Lesson time 7:23 min
Once your story is published, the world will respond. Learn Malcolm’s tips for promoting your work, dealing with critics, and what to do when readers misinterpret your intent.
Topics include: Let Go of Your Ideas • Promote Your Story Until It Works • Learn From Your Reviews • Don't Mistake Critics for Your Audience
Once you've written something, it no longer belongs to you. It belongs to your readers. When your readers buy your book, they really buy your ideas and your ideas become theirs. And you can waste a lot of time and energy worrying about how they use your ideas, but you shouldn't because they're not yours anymore. So when I was writing "Outliers," I ran across this bit of research about trying to estimate how long people have to do something complicated before they master it. And this is the literature that is described as the 10,000-hour literature because the notion is that you need to have 10,000 hours of deliberate practice to be good at something. So I wrote this in an article-- in a chapter of my book, "Outliers," and thought nothing of it. I didn't think it was that significant. It was in the service of another point. I was trying to make the point that if it's really that long, then no one can do-- can prepare for something hard by themselves. So 10,000 hours is-- it takes you 10 years of practice to get up to 10,000 hours, roughly speaking. So it takes you 10 years to be good at something. You've got to have help. Parents, a spouse, government, I don't know. Somebody has got to help you out. You can't do 10 years of preparation on your own, right? That was my point. And then I just kind of went on with the book. And then the book comes out. And there was a time when it seemed like the only thing-- not the only thing, but the chief thing people got from the book was that 10,000 hours was necessary to be great at something. And then as that kind of took off, the argument that I made was simplified, and further simplified, and then distorted until it came-- there was a version out there at one point that said, and Gladwell thinks that talent is unnecessary for being good. All you need to do is to practice 10,000 hours, which is not what I said, even remotely. And I had this curious sensation of reading people attributing a position to me that I had never taken. Now, part of you is like, that's a good problem to have, that you're widely enough-- in order for your work to be misconstrued, your work must first be read. So it's better than being ignored, I suppose. And then I went through a period of where I was constantly trying to correct the record and say, I never said that. Blah, blah, blah. So I was irritated by the way-- and then I realized, well, if you're misinterpreted, it's probably your fault. Right? I should have written it more clearly. And then ultimately, I took the position that I am not the police of my readers. If my readers would like to construe an idea certain way, that's entirely up to them. [MUSIC PLAYING] I wrote my first book called "The Tipping Point," and I had no expectation that it was going to be successful. I was just thrilled that someone wanted to publish something that I was-- that I had written. I cut my-- I was at "The New Yorker" and I ...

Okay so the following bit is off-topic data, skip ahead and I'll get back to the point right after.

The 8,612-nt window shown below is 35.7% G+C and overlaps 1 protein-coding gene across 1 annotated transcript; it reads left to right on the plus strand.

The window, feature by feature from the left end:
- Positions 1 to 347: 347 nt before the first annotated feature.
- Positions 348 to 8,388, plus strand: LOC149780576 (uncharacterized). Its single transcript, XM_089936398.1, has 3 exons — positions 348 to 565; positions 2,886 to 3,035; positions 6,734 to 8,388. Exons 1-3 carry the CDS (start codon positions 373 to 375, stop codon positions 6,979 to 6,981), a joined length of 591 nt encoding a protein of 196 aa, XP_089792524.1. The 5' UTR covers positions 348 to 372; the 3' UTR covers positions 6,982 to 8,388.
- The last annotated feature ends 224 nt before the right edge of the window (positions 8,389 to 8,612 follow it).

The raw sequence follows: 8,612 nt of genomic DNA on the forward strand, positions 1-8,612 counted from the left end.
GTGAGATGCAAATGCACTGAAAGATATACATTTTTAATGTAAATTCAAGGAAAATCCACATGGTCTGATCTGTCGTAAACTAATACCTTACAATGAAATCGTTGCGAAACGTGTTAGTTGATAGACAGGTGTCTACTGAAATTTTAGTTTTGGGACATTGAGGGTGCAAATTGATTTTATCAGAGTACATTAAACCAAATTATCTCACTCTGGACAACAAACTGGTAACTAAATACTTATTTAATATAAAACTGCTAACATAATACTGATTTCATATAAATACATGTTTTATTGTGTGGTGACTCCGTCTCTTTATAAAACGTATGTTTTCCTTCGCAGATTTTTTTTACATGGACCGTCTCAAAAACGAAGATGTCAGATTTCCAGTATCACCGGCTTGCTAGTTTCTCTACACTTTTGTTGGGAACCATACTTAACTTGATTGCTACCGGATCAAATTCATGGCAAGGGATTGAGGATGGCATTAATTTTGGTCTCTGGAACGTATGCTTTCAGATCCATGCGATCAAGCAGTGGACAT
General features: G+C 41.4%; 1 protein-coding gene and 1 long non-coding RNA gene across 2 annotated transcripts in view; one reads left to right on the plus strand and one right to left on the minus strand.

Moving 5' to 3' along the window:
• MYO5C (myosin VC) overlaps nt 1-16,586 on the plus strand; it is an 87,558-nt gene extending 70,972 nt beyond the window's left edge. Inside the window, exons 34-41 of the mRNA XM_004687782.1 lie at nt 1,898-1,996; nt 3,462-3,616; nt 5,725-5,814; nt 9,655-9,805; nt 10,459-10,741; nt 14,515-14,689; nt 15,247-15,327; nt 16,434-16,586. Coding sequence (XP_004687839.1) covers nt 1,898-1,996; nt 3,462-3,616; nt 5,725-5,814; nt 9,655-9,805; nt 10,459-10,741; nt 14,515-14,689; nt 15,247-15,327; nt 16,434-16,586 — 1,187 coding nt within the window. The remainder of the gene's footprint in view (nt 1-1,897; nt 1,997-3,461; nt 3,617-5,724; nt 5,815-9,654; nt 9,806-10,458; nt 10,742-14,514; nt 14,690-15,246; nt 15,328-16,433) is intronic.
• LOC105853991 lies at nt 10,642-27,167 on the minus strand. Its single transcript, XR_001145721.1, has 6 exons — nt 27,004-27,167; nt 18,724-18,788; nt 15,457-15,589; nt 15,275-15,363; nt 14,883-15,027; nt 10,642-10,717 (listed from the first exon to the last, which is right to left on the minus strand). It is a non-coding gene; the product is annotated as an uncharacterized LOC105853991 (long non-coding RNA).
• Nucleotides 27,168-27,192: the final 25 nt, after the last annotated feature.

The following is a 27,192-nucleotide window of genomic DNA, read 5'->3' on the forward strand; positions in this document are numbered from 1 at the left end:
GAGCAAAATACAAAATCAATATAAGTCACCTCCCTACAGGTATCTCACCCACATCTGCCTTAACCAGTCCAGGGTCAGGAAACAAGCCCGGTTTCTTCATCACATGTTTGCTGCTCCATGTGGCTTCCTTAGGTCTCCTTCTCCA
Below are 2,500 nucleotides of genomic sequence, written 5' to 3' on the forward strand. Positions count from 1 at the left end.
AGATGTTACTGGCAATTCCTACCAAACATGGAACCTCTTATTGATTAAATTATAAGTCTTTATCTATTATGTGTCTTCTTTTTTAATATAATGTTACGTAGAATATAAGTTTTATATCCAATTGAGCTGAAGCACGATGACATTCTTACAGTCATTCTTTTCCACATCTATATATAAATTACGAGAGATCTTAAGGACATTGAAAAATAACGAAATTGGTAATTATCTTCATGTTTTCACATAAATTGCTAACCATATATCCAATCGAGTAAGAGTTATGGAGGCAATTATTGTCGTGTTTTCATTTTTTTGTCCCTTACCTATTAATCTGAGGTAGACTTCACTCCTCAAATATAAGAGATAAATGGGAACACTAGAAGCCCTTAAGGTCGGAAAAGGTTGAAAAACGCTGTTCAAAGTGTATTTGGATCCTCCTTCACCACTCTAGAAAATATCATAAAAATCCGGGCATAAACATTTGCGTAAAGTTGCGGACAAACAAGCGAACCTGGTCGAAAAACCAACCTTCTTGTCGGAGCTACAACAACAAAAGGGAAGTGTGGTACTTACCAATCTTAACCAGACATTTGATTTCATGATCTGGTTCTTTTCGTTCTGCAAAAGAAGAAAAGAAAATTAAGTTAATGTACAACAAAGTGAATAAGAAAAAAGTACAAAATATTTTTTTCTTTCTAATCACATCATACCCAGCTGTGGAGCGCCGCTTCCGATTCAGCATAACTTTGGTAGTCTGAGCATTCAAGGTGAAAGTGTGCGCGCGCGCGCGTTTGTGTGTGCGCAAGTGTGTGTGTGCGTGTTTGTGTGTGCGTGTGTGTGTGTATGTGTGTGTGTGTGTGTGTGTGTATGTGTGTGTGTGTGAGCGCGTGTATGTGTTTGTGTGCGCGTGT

Ketchup. Crime. Quarterbacks. Thanks to Malcolm Gladwell’s books, these ordinary subjects have helped millions of readers grasp complex ideas like behavioral economics and performance prediction. Now, the renowned storyteller and best-selling author of Blink and The Tipping Point is teaching his first online writing class. Craft stories that captivate by learning how Malcolm researches topics, crafts characters, and distills big ideas into simple, powerful narratives.
I write non-fiction essays for a blog on a weekly basis. Malcolm has given me confidence that the content I write and my style are indeed unique and have something to say about film, faith and culture.
Listening to these lessons has given me inspiration and reminders about how to approach writing the stories that I want to write.
It's been stimulating and made me eager to tackle my own writing again. I particularly enjoyed the bits about surprise and suspense, and withholding information to keep your reader engaged. Thanks, Malcolm.
I really enjoyed Malcolm's Masterclass on writing! I'm an author and found much of Malcolm's insight to be very helpful. While I didn't agree with 100% of his viewpoints, I did find most of them to be valuable (such as his recommendation to continuously practice your craft of writing just as a pro athlete spends so much time practicing for his/her games). I highly recommend this Masterclass!